Initial Project Ideas

For a while now, I have been thinking about what I have at my finger tips to explore in a new body of work. With Covid-19 still rife, I have realised there is so much readily available to me at my doorstep. Growing up and living in Monmouth, a border town between Wales and England, I have been thinking further about the concept of ‘borders’ and ‘boundaries’. 

In a physical sense, throughout history Monmouth has been shuffled and dragged between being English and Welsh. Now, we are comfortably recognised to fall into the Welsh side of the border (Britannica, nd). Whilst Covid restrictions are still in place, and I am unable to interact and photograph others, I want to explore this border in the landscape, by walking and photographing exact points where Wales meets England. This could be through rivers, bridges, roads or mountains ect.

Literally just down the road from my home is the Offa’s Dyke Path, historically the path was constructed in the 8th Century, to divide King Offa’s Kingdom from other rival Kingdoms, marking a “threshold between Anglo-Saxons and Celts” (Smith, 2020) - or the “unruly Welsh” (English Heritage, nd). The 177 mile walk starts at the Severn Estuary near Chepstow and ends at Prestatyn in North Wales, the path crosses the current national border between England and Wales over 20 times. The trail was once the national border, but these days the actual border has drifted slightly. I want to explore both of these borders - new and old. I have not done a huge amount of landscape work in the past and this theme is actually really exciting to me to get out and explore my local surroundings. 

I could also explore the elements that makes Monmouth either Welsh or English, we are prominently an English speaking town, but we are taught Welsh in school and all of our road signs are in both English and Welsh. I am interested in aside from physically, what makes us Welsh or English? How many residents class themselves as English or Welsh? Both parties can be very patriotic, therefore creating tension between the two, is this something we see a lot in Monmouth?

In a more metaphorical sense, I am going to explore the other kinds of borders within my community. For example, the borders of class and wealth, which of course you see in almost all communities, however this is highlighted further in Monmouth through the two large private schools and the comprehensive state school right in the middle. There are of course wealthier and poorer areas within the town, but this blend is often juxtaposed when you see a very expensive car parked alongside your more average run down one in the high street. 

Exploring the high street is another aspect I am interested in, is it successful? is it dying? Monmouth has plenty of charity shops and coffee shops, but amongst those how is the local high street thriving? Do we rely on larger chain stores or do the independent shops keep the town alive? 

Currently the pandemic has taken a huge toll on our high streets as lockdowns across the nation has meant many shops and businesses classed as ‘non essential’ have had to close, leaving Monmouth quiet and ghost like. Covid has also had an effect on Monmouth as a border town as more recently Wales and England have had different rules, which makes it difficult for those living on the border to know which to go by. Those living just over the border in the Forest of Dean still come to shop in Monmouth as it is closer for them than travelling to Gloucester or Ross.. how can we class this as wrong or right? In Redbrook, just up the road from Monmouth, the village is “split by the River Wye which follows the border” (Hughes, 2020), from October 2020 pubs on either side of the river had to follow different rules due to being of differing sides of the border, so whilst one could open its doors to customers, the other in plain view could not. Similarly in Chepstow, whilst being a Welsh town, it is the nearest town for many English villages separated only by a bridge. During the madness that 2020 has been, “the border has suddenly taken on a new significance” (Hughes, 2020) and has become a point of conflict for some people and businesses.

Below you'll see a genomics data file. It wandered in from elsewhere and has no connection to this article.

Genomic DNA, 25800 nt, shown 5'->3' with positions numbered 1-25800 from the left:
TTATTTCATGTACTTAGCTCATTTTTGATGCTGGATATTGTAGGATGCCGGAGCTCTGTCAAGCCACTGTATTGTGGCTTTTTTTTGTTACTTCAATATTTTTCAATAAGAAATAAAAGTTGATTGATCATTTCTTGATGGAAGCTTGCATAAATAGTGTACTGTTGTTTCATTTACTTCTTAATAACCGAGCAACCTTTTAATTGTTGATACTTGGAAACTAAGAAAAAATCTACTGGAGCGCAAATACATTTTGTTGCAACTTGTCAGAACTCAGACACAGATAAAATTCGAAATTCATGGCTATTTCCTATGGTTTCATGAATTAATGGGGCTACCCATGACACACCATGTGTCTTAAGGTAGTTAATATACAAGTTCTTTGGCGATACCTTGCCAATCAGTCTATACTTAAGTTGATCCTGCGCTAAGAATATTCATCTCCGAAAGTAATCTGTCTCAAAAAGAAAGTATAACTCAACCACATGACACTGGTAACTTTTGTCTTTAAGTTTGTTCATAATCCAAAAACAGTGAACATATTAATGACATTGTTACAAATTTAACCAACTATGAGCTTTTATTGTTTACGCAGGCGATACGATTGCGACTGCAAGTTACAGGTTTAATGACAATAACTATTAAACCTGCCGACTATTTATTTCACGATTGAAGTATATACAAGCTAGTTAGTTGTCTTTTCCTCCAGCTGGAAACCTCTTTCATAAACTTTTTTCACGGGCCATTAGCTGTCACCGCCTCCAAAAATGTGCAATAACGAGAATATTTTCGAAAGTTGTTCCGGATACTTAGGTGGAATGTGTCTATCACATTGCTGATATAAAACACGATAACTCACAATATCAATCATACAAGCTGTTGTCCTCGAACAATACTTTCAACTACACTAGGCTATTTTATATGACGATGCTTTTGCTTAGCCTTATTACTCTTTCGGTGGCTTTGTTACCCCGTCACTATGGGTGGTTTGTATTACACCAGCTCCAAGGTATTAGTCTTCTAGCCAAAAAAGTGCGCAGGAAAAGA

There are many elements to this project idea, all of these questions I have asked myself can take me down many different path ways and who knows where this project may go. Firstly however, to make a start I want to focus on landscapes where the border meets in different places. 

On a dog walk the other day I walked along the River Wye, across an old Iron Bridge looking towards the old viaduct. This made me think about old borders and how this area used to be connected by train to other parts of the country. The viaduct, now unfortunately ruined and falling apart, is a beautiful structure and the views that train passengers had must have been breathtaking. I find it such a shame that it is no longer in use and we no longer have a railway line in Monmouth. The theme of borders in this image is shown through the viaduct, as a physical track that leads people across borders, but as it is rundown and no longer in use it also suggests a boundary that can no longer be crossed. 

  • Britannica. (nd) Monmouthshire. Available at: (Accessed on: 7th February 2021)
  • English Heritage. (nd) History of Offa’s Dyke. Available at: (Accessed: 7th February 2021)
  • Hughes, J. (2020) The Welsh border crossings you might not realise exist - but risk being fined for crossing. Available at: (Accessed: 8th February 2021)
  • Hughes, M. (2020) Life on the border of Wales and England where two different lockdowns are separated by just a few steps. Available at: (Accessed on: 7th February 2021)
  • National Trail. (nd) Offa’s Dyke Path. Available at: (Accessed: 7th February 2021)
  • Smith, O. (2020) Offa’s Dyke: Britain’s unmarked ‘no-man’s land’. Available at: (Accessed: 8th February 2021)
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